Swiss fund marks a moral victory

Swiss President Arnold Koller's surprise proposal to set up a $5 billion fund to aid Holocaust victims and others marks a major moral victory.

The fund, should it come to be, cannot erase the tarnishing of Switzerland's reputation following allegations that it still holds the fortunes of murdered Jews.

But the fund would send a message that no country should be allowed to escape its wartime misdeeds unscathed. No one should profit from the deaths of 6 million Jews.

Those who survived, moreover, deserve admissions of guilt from the countries that wronged them; denials are offensive and only compound survivors' anger, frustration and loss.

The financial compensation that the Swiss fund would presumably dispense cannot erase the lingering effects of wartime suffering. But such compensation may, in some small way, help make survivors' lives more comfortable, both financially and emotionally.

Coupled with recent announcements that Swiss banks and private industrial firms would contribute to a separate fund for needy victims, Koller's proposal is the most dramatic gesture of restitution to come from Switzerland.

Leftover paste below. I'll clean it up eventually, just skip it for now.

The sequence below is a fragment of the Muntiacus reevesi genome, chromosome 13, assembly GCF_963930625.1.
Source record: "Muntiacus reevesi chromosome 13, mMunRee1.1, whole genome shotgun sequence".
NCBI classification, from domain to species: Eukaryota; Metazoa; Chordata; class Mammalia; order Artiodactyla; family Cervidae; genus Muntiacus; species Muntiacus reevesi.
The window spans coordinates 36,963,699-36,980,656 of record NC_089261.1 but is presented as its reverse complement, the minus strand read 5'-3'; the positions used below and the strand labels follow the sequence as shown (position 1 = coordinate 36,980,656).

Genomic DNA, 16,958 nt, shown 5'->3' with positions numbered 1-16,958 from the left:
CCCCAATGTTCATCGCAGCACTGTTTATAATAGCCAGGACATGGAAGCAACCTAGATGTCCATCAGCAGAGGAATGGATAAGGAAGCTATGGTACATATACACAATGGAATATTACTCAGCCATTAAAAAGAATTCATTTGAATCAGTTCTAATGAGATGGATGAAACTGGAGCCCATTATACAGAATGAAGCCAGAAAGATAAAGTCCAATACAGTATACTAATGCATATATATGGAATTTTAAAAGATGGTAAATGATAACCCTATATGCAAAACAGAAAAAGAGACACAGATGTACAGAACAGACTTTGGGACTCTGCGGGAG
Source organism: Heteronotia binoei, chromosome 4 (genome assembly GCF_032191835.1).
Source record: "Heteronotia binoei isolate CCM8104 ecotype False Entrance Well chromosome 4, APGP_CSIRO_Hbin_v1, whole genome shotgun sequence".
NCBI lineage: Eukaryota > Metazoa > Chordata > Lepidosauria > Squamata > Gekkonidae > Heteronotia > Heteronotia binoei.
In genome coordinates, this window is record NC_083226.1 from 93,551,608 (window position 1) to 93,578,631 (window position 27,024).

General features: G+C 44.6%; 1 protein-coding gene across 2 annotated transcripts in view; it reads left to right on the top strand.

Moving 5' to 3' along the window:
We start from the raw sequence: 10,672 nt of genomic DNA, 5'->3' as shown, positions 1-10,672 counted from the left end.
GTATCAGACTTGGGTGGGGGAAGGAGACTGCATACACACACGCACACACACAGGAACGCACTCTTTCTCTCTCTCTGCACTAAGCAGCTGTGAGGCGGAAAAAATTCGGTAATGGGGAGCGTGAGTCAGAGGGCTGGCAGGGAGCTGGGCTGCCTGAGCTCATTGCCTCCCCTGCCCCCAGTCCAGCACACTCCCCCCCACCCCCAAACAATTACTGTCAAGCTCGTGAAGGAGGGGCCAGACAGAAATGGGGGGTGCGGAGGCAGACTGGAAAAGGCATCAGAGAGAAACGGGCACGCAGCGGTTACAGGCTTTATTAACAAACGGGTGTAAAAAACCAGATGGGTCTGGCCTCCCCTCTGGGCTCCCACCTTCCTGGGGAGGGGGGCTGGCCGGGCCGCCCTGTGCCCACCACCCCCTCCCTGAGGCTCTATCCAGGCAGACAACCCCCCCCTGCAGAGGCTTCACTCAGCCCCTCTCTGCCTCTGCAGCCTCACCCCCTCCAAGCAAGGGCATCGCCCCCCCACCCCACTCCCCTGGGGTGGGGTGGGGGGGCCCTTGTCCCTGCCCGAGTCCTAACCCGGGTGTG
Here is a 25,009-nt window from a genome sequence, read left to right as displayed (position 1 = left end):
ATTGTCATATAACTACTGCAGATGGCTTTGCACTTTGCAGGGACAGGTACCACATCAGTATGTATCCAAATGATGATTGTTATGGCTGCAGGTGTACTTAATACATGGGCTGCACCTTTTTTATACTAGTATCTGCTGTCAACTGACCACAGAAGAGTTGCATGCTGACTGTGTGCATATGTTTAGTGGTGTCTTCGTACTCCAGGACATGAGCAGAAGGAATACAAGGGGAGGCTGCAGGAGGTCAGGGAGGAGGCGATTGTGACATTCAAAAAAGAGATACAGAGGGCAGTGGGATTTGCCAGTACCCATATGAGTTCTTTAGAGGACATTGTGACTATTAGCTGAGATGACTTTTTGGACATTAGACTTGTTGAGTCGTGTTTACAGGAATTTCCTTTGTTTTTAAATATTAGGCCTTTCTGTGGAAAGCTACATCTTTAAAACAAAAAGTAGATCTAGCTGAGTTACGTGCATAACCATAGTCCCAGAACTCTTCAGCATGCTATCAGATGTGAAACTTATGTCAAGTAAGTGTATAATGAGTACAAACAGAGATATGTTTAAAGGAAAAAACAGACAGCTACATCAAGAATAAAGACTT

Though the extent to which Switzerland holds Holocaust victims' assets remains clouded, it is clear that the country is culpable. In 1962, after years of denying they held such assets, Swiss banks admitted they had found the equivalent of $8 million belonging to Holocaust victims.

When the issue resurfaced recently, Swiss officials initially denied there were any more dormant accounts; then, three months later, they came up with $32 million. An international investigative commission will reveal if there is more.

Of course, the fund must still overcome major hurdles if it is to become a reality — Swiss banking laws will need to be revised, for example, and the proposal may need to face a public referendum.

Jews around the world need to keep a close eye on the issue and do whatever may be necessary to spur the fund into existence.